The spine, also called the back bone is designed to give us stability, smooth movement, as well as providing a corridor of protection for the delicate spinal cord.
It is made up of bony segments called vertebrae and fibrous tissue called intervertebral discs. The vertebrae and discs form a column from the head to pelvis providing symmetry to the body.
The spine can be divided into four parts. The uppermost is the cervical region, consisting of seven small vertebrae that form the neck. The next 12 vertebrae make up the thoracic region or mid back from which the ribs are hinged. The five lumbar vertebrae are the largest and support 2/3 of the body’s weight. The lowest region of the spine is the sacrum and coccyx. The sacrum is a triangular plate made up of five fused vertebral segments while the four coccyxes terminate the body spine.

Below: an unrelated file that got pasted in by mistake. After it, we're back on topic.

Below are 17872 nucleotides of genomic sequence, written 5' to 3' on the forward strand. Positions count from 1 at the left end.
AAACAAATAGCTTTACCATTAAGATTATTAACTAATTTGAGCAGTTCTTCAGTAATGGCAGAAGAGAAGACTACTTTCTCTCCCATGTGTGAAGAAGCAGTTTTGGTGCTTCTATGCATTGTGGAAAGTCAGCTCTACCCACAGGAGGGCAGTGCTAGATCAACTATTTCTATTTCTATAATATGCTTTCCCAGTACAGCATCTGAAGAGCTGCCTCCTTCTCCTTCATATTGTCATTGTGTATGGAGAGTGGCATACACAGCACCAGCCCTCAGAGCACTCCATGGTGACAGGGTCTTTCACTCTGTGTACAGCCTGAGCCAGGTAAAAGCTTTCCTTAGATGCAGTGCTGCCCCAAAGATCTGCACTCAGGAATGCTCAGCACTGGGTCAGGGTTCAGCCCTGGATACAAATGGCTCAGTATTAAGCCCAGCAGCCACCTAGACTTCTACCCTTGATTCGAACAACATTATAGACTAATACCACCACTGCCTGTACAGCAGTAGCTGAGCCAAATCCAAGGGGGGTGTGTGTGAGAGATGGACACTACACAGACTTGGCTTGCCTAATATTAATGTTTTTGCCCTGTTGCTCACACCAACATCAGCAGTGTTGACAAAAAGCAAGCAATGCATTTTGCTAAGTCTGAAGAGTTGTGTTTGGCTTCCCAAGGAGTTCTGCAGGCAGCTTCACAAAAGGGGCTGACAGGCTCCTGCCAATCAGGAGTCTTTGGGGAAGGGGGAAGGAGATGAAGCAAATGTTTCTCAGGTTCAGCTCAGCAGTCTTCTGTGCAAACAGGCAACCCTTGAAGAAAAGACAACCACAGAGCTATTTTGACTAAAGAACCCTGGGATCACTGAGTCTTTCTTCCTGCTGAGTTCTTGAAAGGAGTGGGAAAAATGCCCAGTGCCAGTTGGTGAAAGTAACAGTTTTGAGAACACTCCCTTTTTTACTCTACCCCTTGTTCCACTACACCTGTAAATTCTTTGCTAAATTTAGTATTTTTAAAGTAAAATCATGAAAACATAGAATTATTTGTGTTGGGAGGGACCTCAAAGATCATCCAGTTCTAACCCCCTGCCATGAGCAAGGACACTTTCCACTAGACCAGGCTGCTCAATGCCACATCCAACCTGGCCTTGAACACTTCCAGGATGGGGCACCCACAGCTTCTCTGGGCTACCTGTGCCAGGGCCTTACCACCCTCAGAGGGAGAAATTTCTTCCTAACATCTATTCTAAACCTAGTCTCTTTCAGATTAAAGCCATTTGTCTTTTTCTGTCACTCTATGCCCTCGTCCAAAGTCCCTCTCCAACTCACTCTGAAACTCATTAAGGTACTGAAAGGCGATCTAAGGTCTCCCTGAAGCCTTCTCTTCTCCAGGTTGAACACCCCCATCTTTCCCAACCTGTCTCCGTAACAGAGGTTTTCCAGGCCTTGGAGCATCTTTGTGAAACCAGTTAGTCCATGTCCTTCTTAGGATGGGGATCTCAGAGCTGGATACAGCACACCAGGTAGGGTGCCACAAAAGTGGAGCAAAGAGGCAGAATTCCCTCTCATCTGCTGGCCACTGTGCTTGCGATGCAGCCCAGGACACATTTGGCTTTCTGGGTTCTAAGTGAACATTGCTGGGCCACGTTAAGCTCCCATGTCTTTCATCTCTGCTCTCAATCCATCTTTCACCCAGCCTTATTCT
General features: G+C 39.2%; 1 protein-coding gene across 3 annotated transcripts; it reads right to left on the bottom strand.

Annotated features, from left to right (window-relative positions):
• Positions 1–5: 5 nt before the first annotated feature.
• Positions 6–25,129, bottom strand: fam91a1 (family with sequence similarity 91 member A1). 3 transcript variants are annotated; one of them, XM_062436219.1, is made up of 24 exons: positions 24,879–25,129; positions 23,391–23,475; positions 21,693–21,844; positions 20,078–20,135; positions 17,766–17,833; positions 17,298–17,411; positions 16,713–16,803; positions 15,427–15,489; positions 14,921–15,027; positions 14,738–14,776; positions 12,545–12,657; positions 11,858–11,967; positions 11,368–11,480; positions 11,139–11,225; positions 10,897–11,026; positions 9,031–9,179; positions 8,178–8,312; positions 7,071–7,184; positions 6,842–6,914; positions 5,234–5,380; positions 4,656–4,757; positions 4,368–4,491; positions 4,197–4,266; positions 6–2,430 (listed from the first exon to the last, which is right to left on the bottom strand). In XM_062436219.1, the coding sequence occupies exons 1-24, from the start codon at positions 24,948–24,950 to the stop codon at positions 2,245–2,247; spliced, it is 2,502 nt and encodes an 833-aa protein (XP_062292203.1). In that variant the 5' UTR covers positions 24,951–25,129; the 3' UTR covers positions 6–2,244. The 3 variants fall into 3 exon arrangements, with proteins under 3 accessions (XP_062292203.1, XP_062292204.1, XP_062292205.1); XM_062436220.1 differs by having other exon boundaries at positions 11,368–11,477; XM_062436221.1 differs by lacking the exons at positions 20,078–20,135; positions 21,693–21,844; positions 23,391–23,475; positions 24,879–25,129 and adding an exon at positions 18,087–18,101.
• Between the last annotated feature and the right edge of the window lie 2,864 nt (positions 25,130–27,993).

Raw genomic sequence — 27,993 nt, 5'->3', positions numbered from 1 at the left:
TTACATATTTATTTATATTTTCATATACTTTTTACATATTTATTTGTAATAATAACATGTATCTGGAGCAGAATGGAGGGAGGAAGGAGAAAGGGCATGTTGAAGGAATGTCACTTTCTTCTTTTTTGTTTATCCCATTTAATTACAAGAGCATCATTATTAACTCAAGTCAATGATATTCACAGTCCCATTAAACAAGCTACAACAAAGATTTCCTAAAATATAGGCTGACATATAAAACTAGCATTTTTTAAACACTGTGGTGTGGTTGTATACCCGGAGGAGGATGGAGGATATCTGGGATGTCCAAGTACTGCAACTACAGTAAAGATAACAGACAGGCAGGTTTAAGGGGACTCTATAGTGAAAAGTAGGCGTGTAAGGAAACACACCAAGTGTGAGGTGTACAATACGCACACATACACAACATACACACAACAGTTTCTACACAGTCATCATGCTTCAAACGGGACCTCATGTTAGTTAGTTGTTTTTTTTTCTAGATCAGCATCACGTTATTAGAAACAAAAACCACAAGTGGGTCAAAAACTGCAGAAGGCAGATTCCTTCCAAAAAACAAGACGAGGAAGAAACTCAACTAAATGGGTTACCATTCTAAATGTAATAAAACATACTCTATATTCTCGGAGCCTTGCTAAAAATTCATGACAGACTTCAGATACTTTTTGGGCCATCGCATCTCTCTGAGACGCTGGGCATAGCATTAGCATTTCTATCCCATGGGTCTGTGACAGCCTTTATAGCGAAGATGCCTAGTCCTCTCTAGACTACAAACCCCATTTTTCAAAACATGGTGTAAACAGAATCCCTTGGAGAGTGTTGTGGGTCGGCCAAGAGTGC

A vertebra is made up of two parts, the front portion is called the body, cylindrical in shape, and it is strong and stable. The back portion of the vertebra is referred to as the vertebral or neural arch and is made up of many parts.
The laminae of the vertebra can be described as a pair of flat arched bones that form a component of the vertebral arch.
This canal is formed by the placement of single vertebral foramina one on the top of the other to form a canal. The purpose of the canal is to create a bony casing from the head to the lower back through which the spinal cord passes.
Pars inter articularis
Known as the Pars, it is the part of the vertebral arch where the pedicle, transverse process and articular process transect.
The intervertebral disc sits between the weight bearing vertebral bodies, servicing the spine as shock absorbers.